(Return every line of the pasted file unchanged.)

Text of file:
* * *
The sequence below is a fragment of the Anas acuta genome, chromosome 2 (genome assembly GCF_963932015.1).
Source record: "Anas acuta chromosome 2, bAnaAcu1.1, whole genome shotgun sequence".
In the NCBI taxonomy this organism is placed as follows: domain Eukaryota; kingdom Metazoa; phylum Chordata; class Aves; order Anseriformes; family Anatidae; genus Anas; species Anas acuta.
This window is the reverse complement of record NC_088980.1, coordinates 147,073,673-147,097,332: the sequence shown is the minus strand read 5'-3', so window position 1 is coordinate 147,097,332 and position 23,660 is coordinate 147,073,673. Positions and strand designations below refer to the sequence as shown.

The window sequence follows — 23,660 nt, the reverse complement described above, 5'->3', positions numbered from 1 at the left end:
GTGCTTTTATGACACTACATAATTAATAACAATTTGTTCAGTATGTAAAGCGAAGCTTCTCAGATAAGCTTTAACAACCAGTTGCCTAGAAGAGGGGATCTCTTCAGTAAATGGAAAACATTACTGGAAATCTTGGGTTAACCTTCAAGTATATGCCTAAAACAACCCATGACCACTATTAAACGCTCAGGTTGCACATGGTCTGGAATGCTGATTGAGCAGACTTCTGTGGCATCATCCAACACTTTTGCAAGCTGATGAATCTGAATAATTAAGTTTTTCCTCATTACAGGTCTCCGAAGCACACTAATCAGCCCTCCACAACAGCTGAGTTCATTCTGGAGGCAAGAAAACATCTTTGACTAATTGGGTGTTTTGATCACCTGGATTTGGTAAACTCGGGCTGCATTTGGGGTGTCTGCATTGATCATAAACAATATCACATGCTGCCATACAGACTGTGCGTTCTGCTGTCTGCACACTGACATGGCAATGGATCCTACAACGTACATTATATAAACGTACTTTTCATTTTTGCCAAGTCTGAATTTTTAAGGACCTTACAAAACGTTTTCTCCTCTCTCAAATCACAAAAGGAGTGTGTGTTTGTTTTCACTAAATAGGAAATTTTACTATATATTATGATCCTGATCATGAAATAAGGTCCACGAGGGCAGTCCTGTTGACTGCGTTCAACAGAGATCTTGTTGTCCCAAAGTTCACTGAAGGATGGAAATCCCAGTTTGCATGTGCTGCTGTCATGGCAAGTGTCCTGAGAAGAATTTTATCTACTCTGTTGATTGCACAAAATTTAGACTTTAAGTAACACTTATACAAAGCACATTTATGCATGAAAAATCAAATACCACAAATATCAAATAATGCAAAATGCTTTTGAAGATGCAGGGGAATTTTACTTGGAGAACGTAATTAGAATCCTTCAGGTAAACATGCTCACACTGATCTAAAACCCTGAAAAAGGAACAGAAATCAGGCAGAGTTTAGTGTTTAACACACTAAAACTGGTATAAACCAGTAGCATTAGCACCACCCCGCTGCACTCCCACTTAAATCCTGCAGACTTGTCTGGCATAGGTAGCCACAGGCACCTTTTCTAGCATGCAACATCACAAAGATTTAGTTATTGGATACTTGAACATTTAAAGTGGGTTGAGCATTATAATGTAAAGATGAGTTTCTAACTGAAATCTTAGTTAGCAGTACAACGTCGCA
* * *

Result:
The sequence below is a fragment of the Anas acuta genome, chromosome 2 (genome assembly GCF_963932015.1).
Source record: "Anas acuta chromosome 2, bAnaAcu1.1, whole genome shotgun sequence".
In the NCBI taxonomy this organism is placed as follows: domain Eukaryota; kingdom Metazoa; phylum Chordata; class Aves; order Anseriformes; family Anatidae; genus Anas; species Anas acuta.
This window is the reverse complement of record NC_088980.1, coordinates 147,073,673-147,097,332: the sequence shown is the minus strand read 5'-3', so window position 1 is coordinate 147,097,332 and position 23,660 is coordinate 147,073,673. Positions and strand designations below refer to the sequence as shown.

The window sequence follows — 23,660 nt, the reverse complement described above, 5'->3', positions numbered from 1 at the left end:
GTGCTTTTATGACACTACATAATTAATAACAATTTGTTCAGTATGTAAAGCGAAGCTTCTCAGATAAGCTTTAACAACCAGTTGCCTAGAAGAGGGGATCTCTTCAGTAAATGGAAAACATTACTGGAAATCTTGGGTTAACCTTCAAGTATATGCCTAAAACAACCCATGACCACTATTAAACGCTCAGGTTGCACATGGTCTGGAATGCTGATTGAGCAGACTTCTGTGGCATCATCCAACACTTTTGCAAGCTGATGAATCTGAATAATTAAGTTTTTCCTCATTACAGGTCTCCGAAGCACACTAATCAGCCCTCCACAACAGCTGAGTTCATTCTGGAGGCAAGAAAACATCTTTGACTAATTGGGTGTTTTGATCACCTGGATTTGGTAAACTCGGGCTGCATTTGGGGTGTCTGCATTGATCATAAACAATATCACATGCTGCCATACAGACTGTGCGTTCTGCTGTCTGCACACTGACATGGCAATGGATCCTACAACGTACATTATATAAACGTACTTTTCATTTTTGCCAAGTCTGAATTTTTAAGGACCTTACAAAACGTTTTCTCCTCTCTCAAATCACAAAAGGAGTGTGTGTTTGTTTTCACTAAATAGGAAATTTTACTATATATTATGATCCTGATCATGAAATAAGGTCCACGAGGGCAGTCCTGTTGACTGCGTTCAACAGAGATCTTGTTGTCCCAAAGTTCACTGAAGGATGGAAATCCCAGTTTGCATGTGCTGCTGTCATGGCAAGTGTCCTGAGAAGAATTTTATCTACTCTGTTGATTGCACAAAATTTAGACTTTAAGTAACACTTATACAAAGCACATTTATGCATGAAAAATCAAATACCACAAATATCAAATAATGCAAAATGCTTTTGAAGATGCAGGGGAATTTTACTTGGAGAACGTAATTAGAATCCTTCAGGTAAACATGCTCACACTGATCTAAAACCCTGAAAAAGGAACAGAAATCAGGCAGAGTTTAGTGTTTAACACACTAAAACTGGTATAAACCAGTAGCATTAGCACCACCCCGCTGCACTCCCACTTAAATCCTGCAGACTTGTCTGGCATAGGTAGCCACAGGCACCTTTTCTAGCATGCAACATCACAAAGATTTAGTTATTGGATACTTGAACATTTAAAGTGGGTTGAGCATTATAATGTAAAGATGAGTTTCTAACTGAAATCTTAGTTAGCAGTACAACGTCGCA